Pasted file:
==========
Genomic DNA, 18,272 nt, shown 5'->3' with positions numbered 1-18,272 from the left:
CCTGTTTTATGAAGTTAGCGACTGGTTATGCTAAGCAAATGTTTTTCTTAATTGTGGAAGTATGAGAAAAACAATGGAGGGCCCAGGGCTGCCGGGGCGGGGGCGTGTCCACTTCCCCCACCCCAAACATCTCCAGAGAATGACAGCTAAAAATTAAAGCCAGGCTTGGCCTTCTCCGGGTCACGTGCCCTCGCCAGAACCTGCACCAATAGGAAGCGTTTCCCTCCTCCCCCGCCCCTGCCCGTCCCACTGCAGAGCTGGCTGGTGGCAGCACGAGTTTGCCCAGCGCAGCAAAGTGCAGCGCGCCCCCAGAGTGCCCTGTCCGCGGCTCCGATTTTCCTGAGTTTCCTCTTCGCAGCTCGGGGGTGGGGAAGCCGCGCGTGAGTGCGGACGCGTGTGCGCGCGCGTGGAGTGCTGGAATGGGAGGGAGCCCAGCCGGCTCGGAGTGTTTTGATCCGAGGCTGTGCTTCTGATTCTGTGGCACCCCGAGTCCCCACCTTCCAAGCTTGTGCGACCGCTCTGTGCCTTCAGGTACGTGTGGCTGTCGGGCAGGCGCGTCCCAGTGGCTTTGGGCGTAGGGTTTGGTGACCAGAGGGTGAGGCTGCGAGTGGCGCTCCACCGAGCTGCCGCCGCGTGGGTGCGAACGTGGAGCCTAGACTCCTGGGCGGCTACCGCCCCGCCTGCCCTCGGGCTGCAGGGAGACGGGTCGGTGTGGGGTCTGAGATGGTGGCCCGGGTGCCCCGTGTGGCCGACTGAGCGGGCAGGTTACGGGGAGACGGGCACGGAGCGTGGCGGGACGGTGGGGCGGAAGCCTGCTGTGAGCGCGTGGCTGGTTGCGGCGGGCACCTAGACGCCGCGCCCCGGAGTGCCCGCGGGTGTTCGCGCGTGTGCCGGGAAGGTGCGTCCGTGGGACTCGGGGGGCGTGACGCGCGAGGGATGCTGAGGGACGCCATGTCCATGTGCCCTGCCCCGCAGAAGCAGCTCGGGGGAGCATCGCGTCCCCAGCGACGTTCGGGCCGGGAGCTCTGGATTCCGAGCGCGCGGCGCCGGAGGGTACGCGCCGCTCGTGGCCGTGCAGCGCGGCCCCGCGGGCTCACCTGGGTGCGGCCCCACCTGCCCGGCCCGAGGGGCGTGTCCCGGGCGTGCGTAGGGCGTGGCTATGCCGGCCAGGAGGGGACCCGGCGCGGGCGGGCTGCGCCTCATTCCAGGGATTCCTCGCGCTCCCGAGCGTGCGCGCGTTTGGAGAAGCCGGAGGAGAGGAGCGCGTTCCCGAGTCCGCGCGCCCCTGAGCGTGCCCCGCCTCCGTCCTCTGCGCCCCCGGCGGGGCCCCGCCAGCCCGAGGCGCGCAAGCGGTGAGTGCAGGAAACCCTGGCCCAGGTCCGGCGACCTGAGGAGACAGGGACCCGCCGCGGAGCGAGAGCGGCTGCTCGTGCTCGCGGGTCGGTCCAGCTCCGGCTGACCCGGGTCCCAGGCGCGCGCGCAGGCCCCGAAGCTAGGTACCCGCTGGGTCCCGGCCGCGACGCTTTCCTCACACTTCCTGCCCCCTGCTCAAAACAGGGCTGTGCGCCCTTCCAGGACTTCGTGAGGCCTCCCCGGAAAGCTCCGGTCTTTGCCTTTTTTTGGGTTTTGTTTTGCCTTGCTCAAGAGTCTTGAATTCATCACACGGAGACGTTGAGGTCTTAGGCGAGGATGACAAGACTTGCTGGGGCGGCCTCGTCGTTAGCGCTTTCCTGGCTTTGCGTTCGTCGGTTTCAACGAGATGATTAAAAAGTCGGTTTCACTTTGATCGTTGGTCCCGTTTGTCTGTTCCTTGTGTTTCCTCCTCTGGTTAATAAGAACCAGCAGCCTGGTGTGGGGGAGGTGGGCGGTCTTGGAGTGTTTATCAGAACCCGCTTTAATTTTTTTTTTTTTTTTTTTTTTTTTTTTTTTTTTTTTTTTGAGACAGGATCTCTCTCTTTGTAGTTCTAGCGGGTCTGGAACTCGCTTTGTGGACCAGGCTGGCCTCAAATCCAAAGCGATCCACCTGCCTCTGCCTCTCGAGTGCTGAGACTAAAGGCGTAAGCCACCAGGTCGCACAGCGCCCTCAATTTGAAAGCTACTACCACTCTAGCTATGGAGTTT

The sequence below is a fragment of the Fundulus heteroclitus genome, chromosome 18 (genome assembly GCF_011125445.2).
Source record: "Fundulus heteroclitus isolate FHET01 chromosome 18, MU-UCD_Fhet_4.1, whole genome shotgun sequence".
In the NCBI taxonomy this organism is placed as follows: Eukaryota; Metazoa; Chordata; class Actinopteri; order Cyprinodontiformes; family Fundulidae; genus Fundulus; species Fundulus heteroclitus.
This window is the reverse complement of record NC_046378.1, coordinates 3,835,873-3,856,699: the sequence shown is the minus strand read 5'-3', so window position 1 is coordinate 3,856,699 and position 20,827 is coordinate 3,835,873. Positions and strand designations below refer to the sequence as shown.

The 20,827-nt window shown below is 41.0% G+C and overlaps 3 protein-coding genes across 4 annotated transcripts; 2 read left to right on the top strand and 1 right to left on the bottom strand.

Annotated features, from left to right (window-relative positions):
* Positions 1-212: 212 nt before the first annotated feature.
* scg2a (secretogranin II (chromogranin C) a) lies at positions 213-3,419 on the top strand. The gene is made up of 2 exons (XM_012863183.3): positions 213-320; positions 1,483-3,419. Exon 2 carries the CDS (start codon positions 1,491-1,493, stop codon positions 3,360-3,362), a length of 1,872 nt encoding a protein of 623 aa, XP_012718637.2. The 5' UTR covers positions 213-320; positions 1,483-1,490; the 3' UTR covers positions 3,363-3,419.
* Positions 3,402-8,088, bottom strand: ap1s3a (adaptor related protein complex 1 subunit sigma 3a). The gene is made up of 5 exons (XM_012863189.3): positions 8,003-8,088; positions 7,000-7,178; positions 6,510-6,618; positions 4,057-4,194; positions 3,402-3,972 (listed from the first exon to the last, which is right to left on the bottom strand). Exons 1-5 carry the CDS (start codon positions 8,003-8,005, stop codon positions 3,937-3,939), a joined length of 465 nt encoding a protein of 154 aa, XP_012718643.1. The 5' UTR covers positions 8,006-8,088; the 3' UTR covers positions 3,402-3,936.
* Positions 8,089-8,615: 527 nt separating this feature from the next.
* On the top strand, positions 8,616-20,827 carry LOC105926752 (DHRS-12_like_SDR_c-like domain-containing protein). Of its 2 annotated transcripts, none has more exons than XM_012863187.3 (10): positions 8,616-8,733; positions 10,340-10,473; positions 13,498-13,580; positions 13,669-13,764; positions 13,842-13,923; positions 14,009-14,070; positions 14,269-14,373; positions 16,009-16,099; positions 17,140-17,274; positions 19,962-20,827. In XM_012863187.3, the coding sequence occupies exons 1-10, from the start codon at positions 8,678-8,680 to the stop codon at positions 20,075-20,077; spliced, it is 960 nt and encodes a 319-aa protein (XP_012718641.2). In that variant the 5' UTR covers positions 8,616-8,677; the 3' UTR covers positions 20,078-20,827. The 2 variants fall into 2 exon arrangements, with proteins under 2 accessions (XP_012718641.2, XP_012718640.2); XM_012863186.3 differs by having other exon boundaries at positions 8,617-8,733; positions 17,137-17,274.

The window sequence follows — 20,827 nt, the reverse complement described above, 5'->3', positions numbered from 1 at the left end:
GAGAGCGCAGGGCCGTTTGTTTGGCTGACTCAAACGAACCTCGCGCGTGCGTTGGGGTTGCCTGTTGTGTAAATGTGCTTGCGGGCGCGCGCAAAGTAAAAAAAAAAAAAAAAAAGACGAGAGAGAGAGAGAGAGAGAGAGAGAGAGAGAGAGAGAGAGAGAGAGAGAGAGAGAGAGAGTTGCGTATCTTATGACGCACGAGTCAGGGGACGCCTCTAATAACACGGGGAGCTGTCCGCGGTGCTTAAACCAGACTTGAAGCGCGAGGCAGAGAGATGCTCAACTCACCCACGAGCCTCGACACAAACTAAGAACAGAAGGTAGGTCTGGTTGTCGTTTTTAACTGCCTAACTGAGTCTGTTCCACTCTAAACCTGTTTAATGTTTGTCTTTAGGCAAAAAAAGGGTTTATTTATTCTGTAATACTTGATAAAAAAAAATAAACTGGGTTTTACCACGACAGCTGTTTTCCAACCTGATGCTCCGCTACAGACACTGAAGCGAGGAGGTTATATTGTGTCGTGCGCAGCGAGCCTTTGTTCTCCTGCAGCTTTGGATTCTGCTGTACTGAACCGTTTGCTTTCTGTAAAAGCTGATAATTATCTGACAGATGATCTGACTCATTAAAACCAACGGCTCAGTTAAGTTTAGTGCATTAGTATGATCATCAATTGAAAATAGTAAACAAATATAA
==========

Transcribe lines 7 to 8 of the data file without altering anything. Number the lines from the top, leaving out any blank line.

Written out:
The 20,827-nt window shown below is 41.0% G+C and overlaps 3 protein-coding genes across 4 annotated transcripts; 2 read left to right on the top strand and 1 right to left on the bottom strand.

Annotated features, from left to right (window-relative positions):